Sand production from a poorly consolidated reservoir formation is always considered a challenging problem in the petroleum industry. Sand production can cause erosion and corrosion to downhole and surface equipment and loss of production. Over the past few decades, sand control techniques have attracted increased attention to improve and enhance the characteristics of weak sand formations. Enzyme-induced calcite precipitation (EICP) is considered a relatively new sustainable technique studied for soil improvement. In-situ calcite precipitation in the sand can restrict the movement of the grains by forming bridges. This precipitation fills the pores and binds sand particles causing a reduction in the porosity which as a result improves sand shear strength.
In this study, different mixes of EICP solution were studied and tested in the laboratory. To cure the samples at higher temperatures Xanthan Gum (XC-polymer) was used as a temperature stabilizer. EICP solution is primarily composed of urea, calcium chloride, magnesium chloride, XC-polymer, and urease enzyme. Different concentrations and compositions of reagents were tested. The mixed solutions were left for different curing times at different curing temperatures to allow the reaction to happen. The properties of the produced precipitates were examined through different techniques such as pH, conductivity, Fourier-transform infrared spectroscopy (FTIR), X-ray diffraction analysis (XRD), and Thermogravimetric analysis (TGA).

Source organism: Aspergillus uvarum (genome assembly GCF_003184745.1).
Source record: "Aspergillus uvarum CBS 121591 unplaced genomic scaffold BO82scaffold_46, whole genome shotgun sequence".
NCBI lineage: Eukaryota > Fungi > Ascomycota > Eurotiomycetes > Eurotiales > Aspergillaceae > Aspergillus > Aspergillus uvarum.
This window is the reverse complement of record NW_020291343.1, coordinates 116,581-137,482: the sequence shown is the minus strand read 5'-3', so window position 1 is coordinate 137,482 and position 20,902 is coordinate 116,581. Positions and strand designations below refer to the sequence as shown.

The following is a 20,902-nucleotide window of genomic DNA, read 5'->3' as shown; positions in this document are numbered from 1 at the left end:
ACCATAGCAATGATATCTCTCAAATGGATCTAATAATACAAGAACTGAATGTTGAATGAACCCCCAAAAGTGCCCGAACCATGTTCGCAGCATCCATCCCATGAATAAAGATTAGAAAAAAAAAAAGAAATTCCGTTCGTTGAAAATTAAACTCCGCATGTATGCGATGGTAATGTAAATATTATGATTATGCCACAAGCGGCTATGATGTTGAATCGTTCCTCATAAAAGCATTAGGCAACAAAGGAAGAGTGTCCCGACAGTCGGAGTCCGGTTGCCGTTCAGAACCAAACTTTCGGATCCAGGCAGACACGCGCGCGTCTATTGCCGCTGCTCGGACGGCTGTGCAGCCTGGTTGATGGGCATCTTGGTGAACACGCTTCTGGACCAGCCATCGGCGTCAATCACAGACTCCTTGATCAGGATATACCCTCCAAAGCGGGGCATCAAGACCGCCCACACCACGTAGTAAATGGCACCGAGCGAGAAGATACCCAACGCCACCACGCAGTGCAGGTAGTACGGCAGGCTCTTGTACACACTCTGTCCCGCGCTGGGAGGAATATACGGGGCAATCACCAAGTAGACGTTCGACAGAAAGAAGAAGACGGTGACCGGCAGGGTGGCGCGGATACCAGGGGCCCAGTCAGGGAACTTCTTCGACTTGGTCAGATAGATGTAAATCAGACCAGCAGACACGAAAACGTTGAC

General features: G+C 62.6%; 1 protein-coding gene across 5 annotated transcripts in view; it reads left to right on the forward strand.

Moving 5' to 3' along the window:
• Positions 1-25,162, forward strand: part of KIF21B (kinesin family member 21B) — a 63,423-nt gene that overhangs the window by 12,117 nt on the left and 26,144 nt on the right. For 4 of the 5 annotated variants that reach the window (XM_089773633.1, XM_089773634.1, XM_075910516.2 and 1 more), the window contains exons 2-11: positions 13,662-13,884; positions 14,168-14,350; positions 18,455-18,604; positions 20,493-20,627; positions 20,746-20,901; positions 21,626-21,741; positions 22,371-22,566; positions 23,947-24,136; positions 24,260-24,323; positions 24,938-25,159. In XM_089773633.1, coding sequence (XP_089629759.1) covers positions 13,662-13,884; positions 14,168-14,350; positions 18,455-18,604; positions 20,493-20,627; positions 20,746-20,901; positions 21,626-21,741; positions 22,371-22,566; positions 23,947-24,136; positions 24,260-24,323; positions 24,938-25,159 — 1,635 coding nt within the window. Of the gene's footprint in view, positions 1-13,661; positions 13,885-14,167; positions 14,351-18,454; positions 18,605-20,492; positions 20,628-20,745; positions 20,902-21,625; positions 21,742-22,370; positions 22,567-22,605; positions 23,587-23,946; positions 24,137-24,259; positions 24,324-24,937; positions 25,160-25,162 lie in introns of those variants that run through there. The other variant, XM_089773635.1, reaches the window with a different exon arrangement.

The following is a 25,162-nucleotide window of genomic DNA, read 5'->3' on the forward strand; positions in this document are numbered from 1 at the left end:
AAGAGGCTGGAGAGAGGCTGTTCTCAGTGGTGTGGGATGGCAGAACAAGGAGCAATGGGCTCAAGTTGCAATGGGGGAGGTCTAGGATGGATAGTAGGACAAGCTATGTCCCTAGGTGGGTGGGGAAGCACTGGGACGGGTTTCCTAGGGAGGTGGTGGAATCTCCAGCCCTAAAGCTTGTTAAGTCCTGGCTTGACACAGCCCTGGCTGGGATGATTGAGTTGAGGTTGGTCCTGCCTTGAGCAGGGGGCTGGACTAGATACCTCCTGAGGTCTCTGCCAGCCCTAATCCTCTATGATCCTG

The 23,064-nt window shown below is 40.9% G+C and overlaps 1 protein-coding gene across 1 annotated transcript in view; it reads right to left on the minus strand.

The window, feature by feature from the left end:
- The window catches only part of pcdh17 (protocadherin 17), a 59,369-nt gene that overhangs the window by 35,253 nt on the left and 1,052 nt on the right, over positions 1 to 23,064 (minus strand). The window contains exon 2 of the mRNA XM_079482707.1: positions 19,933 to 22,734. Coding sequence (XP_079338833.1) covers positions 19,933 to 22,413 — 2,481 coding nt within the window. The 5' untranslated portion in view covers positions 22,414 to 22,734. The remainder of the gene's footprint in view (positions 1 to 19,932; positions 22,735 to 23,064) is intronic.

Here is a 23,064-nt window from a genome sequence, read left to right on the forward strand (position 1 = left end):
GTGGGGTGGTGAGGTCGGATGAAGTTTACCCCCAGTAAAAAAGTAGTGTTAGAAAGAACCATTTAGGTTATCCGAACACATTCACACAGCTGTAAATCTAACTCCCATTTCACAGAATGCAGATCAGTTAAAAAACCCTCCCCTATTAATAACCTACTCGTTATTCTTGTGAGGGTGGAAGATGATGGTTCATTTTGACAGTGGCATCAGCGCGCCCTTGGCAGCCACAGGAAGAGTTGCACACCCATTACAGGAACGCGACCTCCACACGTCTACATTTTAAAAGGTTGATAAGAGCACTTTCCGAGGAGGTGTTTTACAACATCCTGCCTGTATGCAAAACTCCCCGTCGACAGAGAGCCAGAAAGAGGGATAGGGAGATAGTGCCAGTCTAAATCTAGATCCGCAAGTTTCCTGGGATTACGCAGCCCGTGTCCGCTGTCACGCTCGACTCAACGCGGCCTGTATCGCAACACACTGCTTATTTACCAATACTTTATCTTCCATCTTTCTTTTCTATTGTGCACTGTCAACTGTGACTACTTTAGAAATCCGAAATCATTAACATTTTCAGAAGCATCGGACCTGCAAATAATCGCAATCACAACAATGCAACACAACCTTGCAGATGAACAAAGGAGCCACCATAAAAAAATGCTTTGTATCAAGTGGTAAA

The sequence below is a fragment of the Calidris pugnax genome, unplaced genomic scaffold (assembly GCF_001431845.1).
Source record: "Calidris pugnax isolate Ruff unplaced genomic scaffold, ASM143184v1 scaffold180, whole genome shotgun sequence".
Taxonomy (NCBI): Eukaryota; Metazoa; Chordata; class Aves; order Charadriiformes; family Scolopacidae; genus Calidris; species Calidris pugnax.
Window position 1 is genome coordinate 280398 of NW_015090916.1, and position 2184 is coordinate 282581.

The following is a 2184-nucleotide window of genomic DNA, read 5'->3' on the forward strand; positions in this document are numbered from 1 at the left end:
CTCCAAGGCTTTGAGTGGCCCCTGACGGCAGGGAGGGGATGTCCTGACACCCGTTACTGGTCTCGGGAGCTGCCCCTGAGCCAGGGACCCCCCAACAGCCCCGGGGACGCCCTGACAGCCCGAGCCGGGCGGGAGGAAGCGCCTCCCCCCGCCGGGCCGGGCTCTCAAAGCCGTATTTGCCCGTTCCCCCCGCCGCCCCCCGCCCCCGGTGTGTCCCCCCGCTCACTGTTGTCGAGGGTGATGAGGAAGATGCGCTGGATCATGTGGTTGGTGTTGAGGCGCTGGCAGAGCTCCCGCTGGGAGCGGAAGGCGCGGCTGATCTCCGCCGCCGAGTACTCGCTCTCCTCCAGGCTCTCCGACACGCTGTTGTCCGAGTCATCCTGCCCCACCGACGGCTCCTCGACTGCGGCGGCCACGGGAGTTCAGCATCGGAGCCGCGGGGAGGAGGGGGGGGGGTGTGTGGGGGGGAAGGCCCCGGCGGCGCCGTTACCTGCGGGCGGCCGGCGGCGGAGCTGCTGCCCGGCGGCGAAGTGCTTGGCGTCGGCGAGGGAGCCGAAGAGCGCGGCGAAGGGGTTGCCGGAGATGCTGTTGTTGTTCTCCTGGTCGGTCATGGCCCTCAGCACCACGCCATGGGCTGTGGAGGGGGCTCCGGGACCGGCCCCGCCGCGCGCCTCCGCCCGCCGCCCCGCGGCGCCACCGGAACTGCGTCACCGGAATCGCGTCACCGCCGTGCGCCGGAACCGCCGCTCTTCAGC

The XRD results showed the precipitation of calcite and dolomite. The combination that produced the highest amount of thermally stable calcite with a minimal amount of aragonite, highest precipitation efficiency was further selected for the sand consolidation experiment. A solution containing 1M Urea, 0.5M CaCl2, 0.5M MgCl2, 5g/L XC-polymer, and 2g/L urease was considered as an optimum combination for an EICP process.
The novelty of this paper is that it not only describes the development of a unique formula for the EICP process used for sand control and water conformance but also provides a selection criterion for applying the EICP for these downhole applications.